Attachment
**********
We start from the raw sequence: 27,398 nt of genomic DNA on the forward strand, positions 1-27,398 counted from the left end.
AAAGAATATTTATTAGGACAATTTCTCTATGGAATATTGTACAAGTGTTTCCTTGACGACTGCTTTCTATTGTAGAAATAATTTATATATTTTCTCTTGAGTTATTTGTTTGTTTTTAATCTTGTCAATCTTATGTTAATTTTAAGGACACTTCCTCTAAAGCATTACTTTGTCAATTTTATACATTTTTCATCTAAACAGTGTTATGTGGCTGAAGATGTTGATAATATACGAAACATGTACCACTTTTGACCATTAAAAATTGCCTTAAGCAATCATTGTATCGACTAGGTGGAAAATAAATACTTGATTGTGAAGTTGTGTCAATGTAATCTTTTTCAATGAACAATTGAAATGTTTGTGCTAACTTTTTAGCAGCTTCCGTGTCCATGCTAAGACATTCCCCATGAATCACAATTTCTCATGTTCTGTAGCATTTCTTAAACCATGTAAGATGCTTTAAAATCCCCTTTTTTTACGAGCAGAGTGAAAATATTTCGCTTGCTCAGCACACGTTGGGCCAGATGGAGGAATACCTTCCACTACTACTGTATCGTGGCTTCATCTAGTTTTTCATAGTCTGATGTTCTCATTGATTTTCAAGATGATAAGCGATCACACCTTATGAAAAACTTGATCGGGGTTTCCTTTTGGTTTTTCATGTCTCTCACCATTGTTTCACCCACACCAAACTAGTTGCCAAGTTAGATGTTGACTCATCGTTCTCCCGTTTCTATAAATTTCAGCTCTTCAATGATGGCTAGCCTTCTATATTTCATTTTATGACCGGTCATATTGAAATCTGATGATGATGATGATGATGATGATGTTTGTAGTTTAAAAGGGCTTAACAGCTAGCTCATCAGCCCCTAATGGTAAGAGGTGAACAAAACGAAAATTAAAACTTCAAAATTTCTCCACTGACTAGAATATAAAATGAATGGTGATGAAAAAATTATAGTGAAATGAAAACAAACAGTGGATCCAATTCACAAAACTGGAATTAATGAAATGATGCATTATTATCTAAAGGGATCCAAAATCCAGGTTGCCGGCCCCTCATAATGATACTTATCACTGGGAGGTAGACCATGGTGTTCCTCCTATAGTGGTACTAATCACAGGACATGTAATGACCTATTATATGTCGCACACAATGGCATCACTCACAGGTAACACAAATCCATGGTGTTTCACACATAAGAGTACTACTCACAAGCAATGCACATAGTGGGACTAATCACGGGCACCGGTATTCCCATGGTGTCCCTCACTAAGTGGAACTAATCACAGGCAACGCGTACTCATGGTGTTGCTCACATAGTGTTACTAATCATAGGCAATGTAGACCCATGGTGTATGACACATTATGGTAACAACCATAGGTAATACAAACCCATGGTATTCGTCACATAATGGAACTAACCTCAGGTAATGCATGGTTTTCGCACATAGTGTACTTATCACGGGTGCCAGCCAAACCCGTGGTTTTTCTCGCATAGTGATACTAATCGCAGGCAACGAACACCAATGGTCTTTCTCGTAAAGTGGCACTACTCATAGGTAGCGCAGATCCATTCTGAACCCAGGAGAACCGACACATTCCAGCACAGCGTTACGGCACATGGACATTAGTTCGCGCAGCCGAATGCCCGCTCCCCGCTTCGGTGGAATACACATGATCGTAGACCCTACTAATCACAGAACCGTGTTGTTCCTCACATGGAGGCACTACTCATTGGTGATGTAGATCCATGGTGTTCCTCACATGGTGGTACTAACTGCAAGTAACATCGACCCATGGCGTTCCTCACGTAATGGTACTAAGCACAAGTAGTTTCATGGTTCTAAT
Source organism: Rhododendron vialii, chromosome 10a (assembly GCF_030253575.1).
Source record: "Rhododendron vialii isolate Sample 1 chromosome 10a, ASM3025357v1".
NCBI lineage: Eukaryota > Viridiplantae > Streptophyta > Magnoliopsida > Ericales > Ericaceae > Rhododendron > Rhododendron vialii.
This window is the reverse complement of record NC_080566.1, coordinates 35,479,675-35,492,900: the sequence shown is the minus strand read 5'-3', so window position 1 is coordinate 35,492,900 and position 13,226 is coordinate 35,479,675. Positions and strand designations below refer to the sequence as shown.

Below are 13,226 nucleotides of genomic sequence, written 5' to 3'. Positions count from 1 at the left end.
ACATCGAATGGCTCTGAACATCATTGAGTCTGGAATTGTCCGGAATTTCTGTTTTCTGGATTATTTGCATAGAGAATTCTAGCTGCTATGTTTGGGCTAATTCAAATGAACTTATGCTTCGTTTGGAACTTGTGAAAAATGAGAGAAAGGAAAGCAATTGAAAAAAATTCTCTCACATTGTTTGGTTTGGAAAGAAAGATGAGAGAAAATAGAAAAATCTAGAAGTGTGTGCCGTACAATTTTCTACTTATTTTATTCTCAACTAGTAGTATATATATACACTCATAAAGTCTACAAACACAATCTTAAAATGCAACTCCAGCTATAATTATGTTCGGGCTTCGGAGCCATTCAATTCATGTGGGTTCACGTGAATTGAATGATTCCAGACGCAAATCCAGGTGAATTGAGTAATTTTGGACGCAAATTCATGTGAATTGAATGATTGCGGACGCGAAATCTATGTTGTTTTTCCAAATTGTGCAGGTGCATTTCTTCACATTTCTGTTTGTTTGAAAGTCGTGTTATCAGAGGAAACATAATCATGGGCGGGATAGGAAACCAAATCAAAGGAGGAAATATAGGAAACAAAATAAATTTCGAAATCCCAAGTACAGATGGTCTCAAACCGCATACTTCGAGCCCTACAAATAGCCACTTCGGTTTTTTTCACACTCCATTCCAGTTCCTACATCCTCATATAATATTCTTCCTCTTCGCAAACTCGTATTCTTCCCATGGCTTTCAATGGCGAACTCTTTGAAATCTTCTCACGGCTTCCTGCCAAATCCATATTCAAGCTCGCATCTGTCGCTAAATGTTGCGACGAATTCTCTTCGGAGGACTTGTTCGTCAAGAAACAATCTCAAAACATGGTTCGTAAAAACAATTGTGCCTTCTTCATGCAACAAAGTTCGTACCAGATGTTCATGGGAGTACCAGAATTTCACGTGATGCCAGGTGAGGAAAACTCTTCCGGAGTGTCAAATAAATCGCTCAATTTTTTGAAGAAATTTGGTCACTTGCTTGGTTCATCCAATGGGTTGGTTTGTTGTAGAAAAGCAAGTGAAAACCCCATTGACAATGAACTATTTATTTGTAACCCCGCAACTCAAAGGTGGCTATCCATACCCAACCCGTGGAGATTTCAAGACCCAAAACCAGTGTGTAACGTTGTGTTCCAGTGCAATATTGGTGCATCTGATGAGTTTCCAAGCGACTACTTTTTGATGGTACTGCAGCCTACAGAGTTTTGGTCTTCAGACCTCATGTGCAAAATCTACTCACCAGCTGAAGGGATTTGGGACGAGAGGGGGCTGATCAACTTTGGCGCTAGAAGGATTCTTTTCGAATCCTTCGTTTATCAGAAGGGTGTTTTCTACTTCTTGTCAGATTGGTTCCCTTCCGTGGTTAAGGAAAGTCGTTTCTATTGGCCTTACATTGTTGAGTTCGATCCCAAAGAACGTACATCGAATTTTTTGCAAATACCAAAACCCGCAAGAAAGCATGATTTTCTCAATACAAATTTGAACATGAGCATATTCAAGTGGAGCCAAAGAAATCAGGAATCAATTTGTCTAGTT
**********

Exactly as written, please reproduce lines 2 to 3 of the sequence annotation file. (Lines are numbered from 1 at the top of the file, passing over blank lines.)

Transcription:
AAAGAATATTTATTAGGACAATTTCTCTATGGAATATTGTACAAGTGTTTCCTTGACGACTGCTTTCTATTGTAGAAATAATTTATATATTTTCTCTTGAGTTATTTGTTTGTTTTTAATCTTGTCAATCTTATGTTAATTTTAAGGACACTTCCTCTAAAGCATTACTTTGTCAATTTTATACATTTTTCATCTAAACAGTGTTATGTGGCTGAAGATGTTGATAATATACGAAACATGTACCACTTTTGACCATTAAAAATTGCCTTAAGCAATCATTGTATCGACTAGGTGGAAAATAAATACTTGATTGTGAAGTTGTGTCAATGTAATCTTTTTCAATGAACAATTGAAATGTTTGTGCTAACTTTTTAGCAGCTTCCGTGTCCATGCTAAGACATTCCCCATGAATCACAATTTCTCATGTTCTGTAGCATTTCTTAAACCATGTAAGATGCTTTAAAATCCCCTTTTTTTACGAGCAGAGTGAAAATATTTCGCTTGCTCAGCACACGTTGGGCCAGATGGAGGAATACCTTCCACTACTACTGTATCGTGGCTTCATCTAGTTTTTCATAGTCTGATGTTCTCATTGATTTTCAAGATGATAAGCGATCACACCTTATGAAAAACTTGATCGGGGTTTCCTTTTGGTTTTTCATGTCTCTCACCATTGTTTCACCCACACCAAACTAGTTGCCAAGTTAGATGTTGACTCATCGTTCTCCCGTTTCTATAAATTTCAGCTCTTCAATGATGGCTAGCCTTCTATATTTCATTTTATGACCGGTCATATTGAAATCTGATGATGATGATGATGATGATGATGTTTGTAGTTTAAAAGGGCTTAACAGCTAGCTCATCAGCCCCTAATGGTAAGAGGTGAACAAAACGAAAATTAAAACTTCAAAATTTCTCCACTGACTAGAATATAAAATGAATGGTGATGAAAAAATTATAGTGAAATGAAAACAAACAGTGGATCCAATTCACAAAACTGGAATTAATGAAATGATGCATTATTATCTAAAGGGATCCAAAATCCAGGTTGCCGGCCCCTCATAATGATACTTATCACTGGGAGGTAGACCATGGTGTTCCTCCTATAGTGGTACTAATCACAGGACATGTAATGACCTATTATATGTCGCACACAATGGCATCACTCACAGGTAACACAAATCCATGGTGTTTCACACATAAGAGTACTACTCACAAGCAATGCACATAGTGGGACTAATCACGGGCACCGGTATTCCCATGGTGTCCCTCACTAAGTGGAACTAATCACAGGCAACGCGTACTCATGGTGTTGCTCACATAGTGTTACTAATCATAGGCAATGTAGACCCATGGTGTATGACACATTATGGTAACAACCATAGGTAATACAAACCCATGGTATTCGTCACATAATGGAACTAACCTCAGGTAATGCATGGTTTTCGCACATAGTGTACTTATCACGGGTGCCAGCCAAACCCGTGGTTTTTCTCGCATAGTGATACTAATCGCAGGCAACGAACACCAATGGTCTTTCTCGTAAAGTGGCACTACTCATAGGTAGCGCAGATCCATTCTGAACCCAGGAGAACCGACACATTCCAGCACAGCGTTACGGCACATGGACATTAGTTCGCGCAGCCGAATGCCCGCTCCCCGCTTCGGTGGAATACACATGATCGTAGACCCTACTAATCACAGAACCGTGTTGTTCCTCACATGGAGGCACTACTCATTGGTGATGTAGATCCATGGTGTTCCTCACATGGTGGTACTAACTGCAAGTAACATCGACCCATGGCGTTCCTCACGTAATGGTACTAAGCACAAGTAGTTTCATGGTTCTAAT
Source organism: Rhododendron vialii, chromosome 10a (assembly GCF_030253575.1).